Author Topic: A United Ireland - The Nationalist Paradox  (Read 2443 times)

Evil Genius

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A United Ireland - The Nationalist Paradox
« on: April 07, 2021, 03:23:10 PM »
Reading through some of the other threads on here (SF gone away, Voting in Border Poll, SDLP, Leo V etc), I am reminded of the witty aphorism usually attributed to Brendan Behan, that whenever Nationalists meet, the first item on the Agenda is always "The Split"  :D

But for all the amusement to be derived from seeing 40 Shades of Green cutting stripes out of each other, what is more pertinent is that not one of you seem to get the point, which is this.

Frankly, it doesn't matter one jot how many times eg SF demand a Border Poll; or some Southern politician announces a 'road map' to Unification; or how detached Westminster is from NI; or how much pressure comes from Washington or Brussels (or anywhere else, for that matter).

For since the GFA, the Constitutional future of NI is solely in the hands of the people of NI and no-one else. Further, it is only a majority who will ever decide, whether to stay within the UK, or join a UI. All else is bluster and flannel.

And for the people to be entitled to a Referendum, then it will require the SoS for NI to be of the opinion that there may exist a majority for Unity amongst the electorate.

Which means he/she has to look first to how that electorate might vote. Basically speaking, there are two pointers.

The first is to look at voting patterns in recent elections. And as eminent psephologist Prof. Brendan O'Leary pointed out at a SF Fund Raising event in NYC no less(!) a while back, ever since the turn of the century, the "Nationalist" vote in NI, as measured by SF, SDLP and various minor parties, has plateaued at around 42-43%. Moreover, O'Leary opined that he couldn't see that changing in the foreseeable future.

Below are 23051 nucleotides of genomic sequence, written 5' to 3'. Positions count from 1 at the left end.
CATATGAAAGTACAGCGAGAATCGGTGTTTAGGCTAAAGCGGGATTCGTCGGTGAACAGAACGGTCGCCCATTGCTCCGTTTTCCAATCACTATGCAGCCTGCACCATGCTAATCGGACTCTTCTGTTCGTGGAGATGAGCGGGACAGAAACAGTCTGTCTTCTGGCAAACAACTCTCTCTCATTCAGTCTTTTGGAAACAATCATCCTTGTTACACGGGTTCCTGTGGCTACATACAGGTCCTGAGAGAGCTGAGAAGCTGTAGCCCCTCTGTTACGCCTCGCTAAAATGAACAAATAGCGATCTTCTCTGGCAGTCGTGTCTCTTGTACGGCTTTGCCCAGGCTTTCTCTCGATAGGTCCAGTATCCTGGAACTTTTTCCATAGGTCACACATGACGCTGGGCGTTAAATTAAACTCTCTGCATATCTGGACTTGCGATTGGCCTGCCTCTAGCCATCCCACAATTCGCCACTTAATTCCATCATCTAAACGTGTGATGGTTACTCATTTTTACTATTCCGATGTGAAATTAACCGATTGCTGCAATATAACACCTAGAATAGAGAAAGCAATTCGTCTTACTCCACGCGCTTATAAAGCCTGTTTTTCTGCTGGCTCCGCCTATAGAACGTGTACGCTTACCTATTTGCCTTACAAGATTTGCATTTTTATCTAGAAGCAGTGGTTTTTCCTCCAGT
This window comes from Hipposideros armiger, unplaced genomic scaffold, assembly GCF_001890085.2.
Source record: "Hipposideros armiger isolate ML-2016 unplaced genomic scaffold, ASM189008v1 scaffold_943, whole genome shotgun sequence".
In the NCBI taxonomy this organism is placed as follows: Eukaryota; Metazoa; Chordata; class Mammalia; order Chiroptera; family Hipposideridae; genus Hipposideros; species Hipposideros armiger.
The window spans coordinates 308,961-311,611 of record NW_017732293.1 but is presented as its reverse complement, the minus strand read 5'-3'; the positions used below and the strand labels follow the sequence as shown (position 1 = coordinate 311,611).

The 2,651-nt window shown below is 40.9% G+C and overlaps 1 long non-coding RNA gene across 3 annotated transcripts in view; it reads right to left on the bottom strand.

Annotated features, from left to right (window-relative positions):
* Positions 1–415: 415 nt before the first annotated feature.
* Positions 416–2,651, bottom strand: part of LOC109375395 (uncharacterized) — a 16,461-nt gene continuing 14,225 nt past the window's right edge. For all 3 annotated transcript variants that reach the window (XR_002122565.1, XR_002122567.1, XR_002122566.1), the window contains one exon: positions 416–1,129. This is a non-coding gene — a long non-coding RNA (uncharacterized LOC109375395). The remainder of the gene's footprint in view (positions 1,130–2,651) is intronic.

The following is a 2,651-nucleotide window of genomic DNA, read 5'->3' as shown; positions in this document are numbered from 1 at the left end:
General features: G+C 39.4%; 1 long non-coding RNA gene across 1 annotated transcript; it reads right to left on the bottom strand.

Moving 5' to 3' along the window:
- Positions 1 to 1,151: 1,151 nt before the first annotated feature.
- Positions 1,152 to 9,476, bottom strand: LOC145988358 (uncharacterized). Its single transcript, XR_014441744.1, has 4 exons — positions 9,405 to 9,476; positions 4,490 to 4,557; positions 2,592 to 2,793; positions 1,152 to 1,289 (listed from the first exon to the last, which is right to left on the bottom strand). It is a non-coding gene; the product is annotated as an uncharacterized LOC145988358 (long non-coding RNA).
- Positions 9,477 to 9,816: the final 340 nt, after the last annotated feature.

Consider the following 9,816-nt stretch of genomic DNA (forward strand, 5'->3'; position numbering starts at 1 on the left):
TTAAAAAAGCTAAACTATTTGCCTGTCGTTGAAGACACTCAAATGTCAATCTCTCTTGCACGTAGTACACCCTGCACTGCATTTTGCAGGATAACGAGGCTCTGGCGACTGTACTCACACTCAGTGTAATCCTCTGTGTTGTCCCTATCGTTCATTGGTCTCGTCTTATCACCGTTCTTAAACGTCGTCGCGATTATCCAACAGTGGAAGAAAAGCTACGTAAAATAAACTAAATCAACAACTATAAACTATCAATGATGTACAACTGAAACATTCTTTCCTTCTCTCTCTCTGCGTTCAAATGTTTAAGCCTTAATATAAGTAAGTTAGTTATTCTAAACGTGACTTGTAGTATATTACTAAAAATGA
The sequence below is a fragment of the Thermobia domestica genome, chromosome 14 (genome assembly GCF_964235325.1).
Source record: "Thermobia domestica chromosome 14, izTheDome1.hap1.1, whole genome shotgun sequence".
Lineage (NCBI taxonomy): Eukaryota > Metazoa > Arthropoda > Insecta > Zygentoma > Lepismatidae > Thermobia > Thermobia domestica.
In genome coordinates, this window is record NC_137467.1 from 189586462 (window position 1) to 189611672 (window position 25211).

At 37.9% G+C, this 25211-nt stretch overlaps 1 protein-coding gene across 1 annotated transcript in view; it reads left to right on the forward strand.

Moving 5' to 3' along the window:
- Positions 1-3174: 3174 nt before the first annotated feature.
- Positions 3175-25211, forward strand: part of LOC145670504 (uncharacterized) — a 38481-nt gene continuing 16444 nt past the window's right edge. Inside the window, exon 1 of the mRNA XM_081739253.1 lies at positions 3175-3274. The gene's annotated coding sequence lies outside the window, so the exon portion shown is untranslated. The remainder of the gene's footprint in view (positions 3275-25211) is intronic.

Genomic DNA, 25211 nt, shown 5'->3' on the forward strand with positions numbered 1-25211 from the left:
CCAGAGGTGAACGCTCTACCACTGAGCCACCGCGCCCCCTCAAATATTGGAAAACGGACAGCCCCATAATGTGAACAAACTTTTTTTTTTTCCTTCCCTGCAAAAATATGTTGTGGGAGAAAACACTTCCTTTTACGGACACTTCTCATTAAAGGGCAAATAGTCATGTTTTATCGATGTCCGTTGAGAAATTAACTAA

Now it is fair to say that the "Unionist" vote (DUP, UUP, TUV etc) is not any higher. But if Nationalism is to get over the line, it has to muster the bulk of the "Others" (Alliance, Greens, Independents etc) to their cause. Yet if you look at their votes, they are overwhelmingly drawn from Unionist-leaning areas (East Belfast, North Down etc). Therefore in the event of a Referendum, one might expect those of them who did bother to vote, to be Unionist.

Of course, that whole  vote-counting exercise is arguably a misleading one, for a number of reasons. First, people vote in elections (esp local) for individual candidates for a variety of reasons - the candidate may have a personal following; there may be a local issue which skews the vote; custom and habit; or tactical considerations ("keep Themmuns out"). Consequently a vote for a given party may not exactly reflect an individual's preference in a border poll.

And that's only those who actually bother to vote! Many, of course, never go near the voting booth, either because they're disaffected by the political process; or feel they have better things to do; or because they realise that in a heavy Unionist or Nationalist area, their individual vote won't make the slightest bit of difference.

However, as eg Brexit or the last Scottish Referendum showed, in a binary poll like we're talking about, individual votes do make a difference, meaning that many "non-voters" may be tempted to turn out this time.

So if we should be very suspicious of past elections as a guide to which way a Border Poll might go, where do we look? The answer has to be Opinion Polls. Now I know that how the question is asked can often determine the answer which is received etc, and that not all such opinion polls are entirely consistent. Nonetheless, the clear consensus basically since the GFA is that a clear majority (i.e. well over 50% +1) would vote to remain.